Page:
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Economy

BOJ paves way to cut super-long bond purchases in taper push

Bank of Japan headquarters, Tokyo

The Bank of Japan paved the way to buy fewer super-long bonds in October, amid calls from insurance companies to taper so as to let yields climb in the world's second-largest debt market.

The central bank lowered its purchase range for securities due in more than 25 years to between 10 billion ($89.2 million) and 100 billion for each operation in October, according to a statement Friday. That compares with a band of 50 billion to 150 billion for September. It kept the indicative buying ranges for other categories unchanged.

"The BOJ is not seen wanting to proactively control the yield curve, even if it probably sees it desirable that super-long yields steepen naturally on their own," said Eiichiro Miura, general manager of the fixed-income investment department at Nissay Asset Management in Tokyo.

The BOJ in July indicated that it will be more flexible with bond purchases amid criticism that the size of its holdings is distorting trading in the world's second-largest debt market. Global markets have been riveted by how high yields may climb on the so-called super-long Japanese bonds, as it may determine whether insurers and pension funds bring back some of the money parked overseas.

The 30-year yield has climbed 16 basis points to 0.905% since the BOJ's policy tweaks on July 31. Nippon Life Insurance Co., Japan's largest private life insurer, said in April it needs the yield to rise to more than 1% for it to consider buying.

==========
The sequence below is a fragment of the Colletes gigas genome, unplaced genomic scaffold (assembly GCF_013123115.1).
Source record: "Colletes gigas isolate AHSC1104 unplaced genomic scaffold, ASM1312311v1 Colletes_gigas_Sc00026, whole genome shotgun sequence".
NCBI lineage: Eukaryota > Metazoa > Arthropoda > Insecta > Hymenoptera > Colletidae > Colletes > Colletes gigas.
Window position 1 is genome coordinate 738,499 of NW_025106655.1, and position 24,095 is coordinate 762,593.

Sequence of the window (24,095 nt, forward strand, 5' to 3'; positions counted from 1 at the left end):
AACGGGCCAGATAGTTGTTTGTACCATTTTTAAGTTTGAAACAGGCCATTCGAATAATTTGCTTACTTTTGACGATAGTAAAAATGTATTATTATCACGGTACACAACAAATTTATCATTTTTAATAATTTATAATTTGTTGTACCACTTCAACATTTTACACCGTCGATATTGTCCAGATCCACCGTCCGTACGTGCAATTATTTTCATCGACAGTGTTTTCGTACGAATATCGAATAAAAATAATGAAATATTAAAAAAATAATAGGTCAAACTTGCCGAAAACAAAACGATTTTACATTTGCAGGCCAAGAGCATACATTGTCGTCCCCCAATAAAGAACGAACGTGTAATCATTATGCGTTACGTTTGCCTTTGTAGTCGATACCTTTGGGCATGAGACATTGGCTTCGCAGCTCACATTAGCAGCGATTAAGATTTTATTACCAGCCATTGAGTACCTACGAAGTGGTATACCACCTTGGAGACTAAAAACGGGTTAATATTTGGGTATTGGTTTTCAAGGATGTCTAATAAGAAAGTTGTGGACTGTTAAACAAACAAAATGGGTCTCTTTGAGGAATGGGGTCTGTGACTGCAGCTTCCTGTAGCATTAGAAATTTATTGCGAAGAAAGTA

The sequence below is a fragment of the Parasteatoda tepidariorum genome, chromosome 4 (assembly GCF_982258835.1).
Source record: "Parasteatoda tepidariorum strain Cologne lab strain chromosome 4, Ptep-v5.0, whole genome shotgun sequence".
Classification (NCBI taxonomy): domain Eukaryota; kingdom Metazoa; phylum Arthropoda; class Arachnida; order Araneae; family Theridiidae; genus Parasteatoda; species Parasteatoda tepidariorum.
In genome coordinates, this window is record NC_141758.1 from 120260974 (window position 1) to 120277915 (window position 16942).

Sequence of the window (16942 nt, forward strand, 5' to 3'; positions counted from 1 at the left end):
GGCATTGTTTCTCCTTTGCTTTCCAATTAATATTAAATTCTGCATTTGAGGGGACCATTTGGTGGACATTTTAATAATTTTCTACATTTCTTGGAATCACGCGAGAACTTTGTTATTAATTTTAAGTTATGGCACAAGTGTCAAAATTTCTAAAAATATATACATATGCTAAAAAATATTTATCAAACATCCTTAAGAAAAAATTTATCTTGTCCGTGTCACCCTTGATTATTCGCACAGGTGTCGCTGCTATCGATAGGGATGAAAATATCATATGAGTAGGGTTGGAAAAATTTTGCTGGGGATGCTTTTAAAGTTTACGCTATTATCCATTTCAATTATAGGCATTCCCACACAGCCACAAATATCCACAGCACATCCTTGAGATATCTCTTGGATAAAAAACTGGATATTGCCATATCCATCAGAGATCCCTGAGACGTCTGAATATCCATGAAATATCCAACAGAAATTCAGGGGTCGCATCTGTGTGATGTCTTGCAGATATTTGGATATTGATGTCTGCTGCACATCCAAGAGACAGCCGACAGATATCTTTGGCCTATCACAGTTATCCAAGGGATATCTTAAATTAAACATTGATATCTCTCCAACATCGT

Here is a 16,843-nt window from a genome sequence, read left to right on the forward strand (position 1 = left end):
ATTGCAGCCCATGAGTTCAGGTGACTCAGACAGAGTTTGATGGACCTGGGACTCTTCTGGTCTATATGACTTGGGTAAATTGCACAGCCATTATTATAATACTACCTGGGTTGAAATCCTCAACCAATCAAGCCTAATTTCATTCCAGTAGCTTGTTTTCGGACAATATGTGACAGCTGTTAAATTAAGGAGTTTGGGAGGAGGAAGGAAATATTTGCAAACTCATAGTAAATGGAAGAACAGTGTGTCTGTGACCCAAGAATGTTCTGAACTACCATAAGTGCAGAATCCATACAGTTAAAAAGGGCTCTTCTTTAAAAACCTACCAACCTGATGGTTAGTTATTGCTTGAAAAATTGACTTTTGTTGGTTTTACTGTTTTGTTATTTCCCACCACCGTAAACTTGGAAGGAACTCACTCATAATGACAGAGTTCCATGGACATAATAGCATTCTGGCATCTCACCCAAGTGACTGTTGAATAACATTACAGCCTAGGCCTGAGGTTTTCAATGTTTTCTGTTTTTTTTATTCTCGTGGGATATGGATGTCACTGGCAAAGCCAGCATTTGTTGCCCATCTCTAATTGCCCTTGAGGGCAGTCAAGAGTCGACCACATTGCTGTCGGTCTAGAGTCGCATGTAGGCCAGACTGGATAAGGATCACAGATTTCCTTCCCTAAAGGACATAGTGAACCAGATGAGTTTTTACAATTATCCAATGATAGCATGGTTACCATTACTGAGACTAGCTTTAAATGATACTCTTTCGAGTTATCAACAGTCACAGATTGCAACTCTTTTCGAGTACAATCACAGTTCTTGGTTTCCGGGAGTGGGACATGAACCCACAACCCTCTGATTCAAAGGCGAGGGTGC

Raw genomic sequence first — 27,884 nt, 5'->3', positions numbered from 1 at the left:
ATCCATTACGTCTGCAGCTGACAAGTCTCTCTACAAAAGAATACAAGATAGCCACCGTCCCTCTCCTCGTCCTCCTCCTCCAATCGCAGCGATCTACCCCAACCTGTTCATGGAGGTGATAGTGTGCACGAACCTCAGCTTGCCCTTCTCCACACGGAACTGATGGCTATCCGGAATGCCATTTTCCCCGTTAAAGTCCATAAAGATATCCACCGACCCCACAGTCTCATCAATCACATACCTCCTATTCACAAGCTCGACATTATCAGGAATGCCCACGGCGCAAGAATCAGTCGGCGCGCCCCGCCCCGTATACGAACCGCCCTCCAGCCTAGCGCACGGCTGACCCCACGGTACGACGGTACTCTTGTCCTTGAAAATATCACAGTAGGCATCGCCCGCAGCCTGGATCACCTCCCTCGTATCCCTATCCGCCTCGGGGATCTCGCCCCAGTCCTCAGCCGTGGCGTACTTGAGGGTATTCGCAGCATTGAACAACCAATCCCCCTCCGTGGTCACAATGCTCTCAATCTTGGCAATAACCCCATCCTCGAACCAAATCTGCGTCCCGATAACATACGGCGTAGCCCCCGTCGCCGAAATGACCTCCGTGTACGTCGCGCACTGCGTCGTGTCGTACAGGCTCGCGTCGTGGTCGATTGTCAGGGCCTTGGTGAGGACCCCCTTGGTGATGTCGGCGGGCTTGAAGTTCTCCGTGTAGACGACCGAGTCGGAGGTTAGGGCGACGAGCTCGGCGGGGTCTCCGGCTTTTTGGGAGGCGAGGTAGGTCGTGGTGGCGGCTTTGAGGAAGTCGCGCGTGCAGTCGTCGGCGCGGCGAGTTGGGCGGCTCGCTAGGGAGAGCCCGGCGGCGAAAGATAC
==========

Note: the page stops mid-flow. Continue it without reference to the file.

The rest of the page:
The tenor is important for insurers given how it could match their long-term liabilities.

The BOJ surprised investors last Friday when it cut purchases of super-long maturity bonds at its regular operation, sending yields higher. Analysts then predicted that it could follow up with a range reduction for the October buying plan.

The changes to the October plan make it the first time that the BOJ has made back-to-back tweaks to its monthly plan since April-May last year. Under the September plan, the BOJ had reduced the number of days on which it would buy securities in the 1-to-10 year tenors by one, while increasing the amount that it could purchase at each operation.

Keeping the frequencies unchanged from the September plan indicates that the central bank is pressing ahead with scaling back its massive purchases that have crimped trading in the Japanese government bond market.

"It's possible for the BOJ to make small tweaks again after explaining at a planned regular meeting with JGB players in October," said Takenobu Nakashima, a senior rates strategist at Nomura Securities in Tokyo.